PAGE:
Driving by new rules

DOT changes the driving scorecard

2003 proved to be busy for the U.S. Department of Transportation (DOT), and activity surrounding transportation issues promises to be just as intense for 2004 and 2005 on federal and state levels. Drivers' hours of service (HOS), commercial driver's license (CDL) disqualifications and hazardous material (hazmat) endorsements, hazmat security plans and masking of violations by states are some areas affected by recent or imminent DOT rule changes. (Masking is the practice of concealing convictions issued to CDL drivers so the convictions do not appear on records inspected or requested by other states' law-enforcement agencies.) These changes may dramatically affect how the roofing industry conducts business.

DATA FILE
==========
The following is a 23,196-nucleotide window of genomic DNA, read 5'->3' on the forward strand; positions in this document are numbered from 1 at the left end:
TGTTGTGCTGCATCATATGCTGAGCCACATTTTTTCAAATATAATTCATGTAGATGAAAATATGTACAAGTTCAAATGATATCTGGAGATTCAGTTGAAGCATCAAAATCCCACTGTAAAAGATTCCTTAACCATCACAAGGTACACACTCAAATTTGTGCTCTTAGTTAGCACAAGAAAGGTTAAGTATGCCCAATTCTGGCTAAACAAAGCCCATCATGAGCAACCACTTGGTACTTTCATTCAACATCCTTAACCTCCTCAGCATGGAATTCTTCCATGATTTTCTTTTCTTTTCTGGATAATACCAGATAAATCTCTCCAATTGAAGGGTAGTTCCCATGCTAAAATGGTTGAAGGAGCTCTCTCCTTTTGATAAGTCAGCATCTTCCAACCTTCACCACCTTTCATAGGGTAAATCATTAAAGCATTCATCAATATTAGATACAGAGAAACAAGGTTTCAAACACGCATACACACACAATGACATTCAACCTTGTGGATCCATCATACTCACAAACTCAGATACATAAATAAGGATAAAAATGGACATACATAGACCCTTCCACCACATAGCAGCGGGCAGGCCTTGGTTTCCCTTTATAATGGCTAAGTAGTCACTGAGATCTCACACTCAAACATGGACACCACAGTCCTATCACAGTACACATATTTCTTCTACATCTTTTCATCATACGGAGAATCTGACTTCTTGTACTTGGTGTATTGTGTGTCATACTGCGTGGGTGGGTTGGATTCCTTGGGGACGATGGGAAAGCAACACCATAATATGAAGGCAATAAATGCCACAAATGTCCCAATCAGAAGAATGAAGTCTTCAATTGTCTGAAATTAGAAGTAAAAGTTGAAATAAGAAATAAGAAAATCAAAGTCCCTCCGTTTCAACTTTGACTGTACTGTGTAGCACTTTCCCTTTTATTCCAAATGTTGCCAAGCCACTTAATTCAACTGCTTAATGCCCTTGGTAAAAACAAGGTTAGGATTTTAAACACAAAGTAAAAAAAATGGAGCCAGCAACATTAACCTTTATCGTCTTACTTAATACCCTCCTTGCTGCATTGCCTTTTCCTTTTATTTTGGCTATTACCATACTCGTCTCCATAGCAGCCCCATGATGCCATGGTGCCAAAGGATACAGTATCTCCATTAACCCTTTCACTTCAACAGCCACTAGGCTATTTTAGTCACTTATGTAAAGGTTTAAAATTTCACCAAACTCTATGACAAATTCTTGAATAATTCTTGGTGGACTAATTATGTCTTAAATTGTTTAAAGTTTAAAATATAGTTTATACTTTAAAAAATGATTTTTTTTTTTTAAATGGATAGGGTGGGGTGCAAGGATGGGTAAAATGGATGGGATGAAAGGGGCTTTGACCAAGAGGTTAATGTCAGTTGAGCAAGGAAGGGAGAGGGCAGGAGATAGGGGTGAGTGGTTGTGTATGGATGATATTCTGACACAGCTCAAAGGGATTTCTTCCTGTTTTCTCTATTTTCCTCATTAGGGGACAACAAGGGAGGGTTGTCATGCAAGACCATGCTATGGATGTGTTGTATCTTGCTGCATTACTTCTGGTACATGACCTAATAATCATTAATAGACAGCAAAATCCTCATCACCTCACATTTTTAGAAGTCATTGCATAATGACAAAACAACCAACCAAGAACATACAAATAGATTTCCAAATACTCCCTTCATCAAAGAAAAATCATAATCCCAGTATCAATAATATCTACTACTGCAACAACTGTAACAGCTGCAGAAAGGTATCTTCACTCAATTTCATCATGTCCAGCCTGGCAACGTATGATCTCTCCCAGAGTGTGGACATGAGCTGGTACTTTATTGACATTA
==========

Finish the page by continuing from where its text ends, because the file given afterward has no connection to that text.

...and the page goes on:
HOS rule changes had been considered by DOT for 10 years before the publication of the proposed rules in May 2000.

Driver fatigue was identified early as a major safety issue and the leading impetus for HOS rule changes. Similarly, a 1999 DOT report to Congress documented several vulnerabilities in the current CDL program that impeded highway safety and subsequently were addressed in the Motor Carrier Safety Improvement Act of 1999.

New rules related to hazmat security plan requirements and Transportation Security Administration (TSA) review of CDL hazmat endorsements originated after the Sept. 11 attacks.